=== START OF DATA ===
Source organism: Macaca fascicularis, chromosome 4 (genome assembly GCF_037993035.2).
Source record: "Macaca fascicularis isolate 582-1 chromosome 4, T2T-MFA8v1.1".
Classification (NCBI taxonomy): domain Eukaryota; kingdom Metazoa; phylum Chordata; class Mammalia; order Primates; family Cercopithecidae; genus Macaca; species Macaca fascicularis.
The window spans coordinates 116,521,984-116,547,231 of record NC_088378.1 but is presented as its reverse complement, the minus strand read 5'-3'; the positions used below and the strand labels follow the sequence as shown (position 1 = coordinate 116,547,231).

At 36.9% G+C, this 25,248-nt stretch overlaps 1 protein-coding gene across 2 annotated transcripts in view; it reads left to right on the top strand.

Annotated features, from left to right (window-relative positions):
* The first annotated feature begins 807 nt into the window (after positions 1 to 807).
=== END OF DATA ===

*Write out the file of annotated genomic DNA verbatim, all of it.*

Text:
Source organism: Macaca fascicularis, chromosome 4 (genome assembly GCF_037993035.2).
Source record: "Macaca fascicularis isolate 582-1 chromosome 4, T2T-MFA8v1.1".
Classification (NCBI taxonomy): domain Eukaryota; kingdom Metazoa; phylum Chordata; class Mammalia; order Primates; family Cercopithecidae; genus Macaca; species Macaca fascicularis.
The window spans coordinates 116,521,984-116,547,231 of record NC_088378.1 but is presented as its reverse complement, the minus strand read 5'-3'; the positions used below and the strand labels follow the sequence as shown (position 1 = coordinate 116,547,231).

At 36.9% G+C, this 25,248-nt stretch overlaps 1 protein-coding gene across 2 annotated transcripts in view; it reads left to right on the top strand.

Annotated features, from left to right (window-relative positions):
* The first annotated feature begins 807 nt into the window (after positions 1 to 807).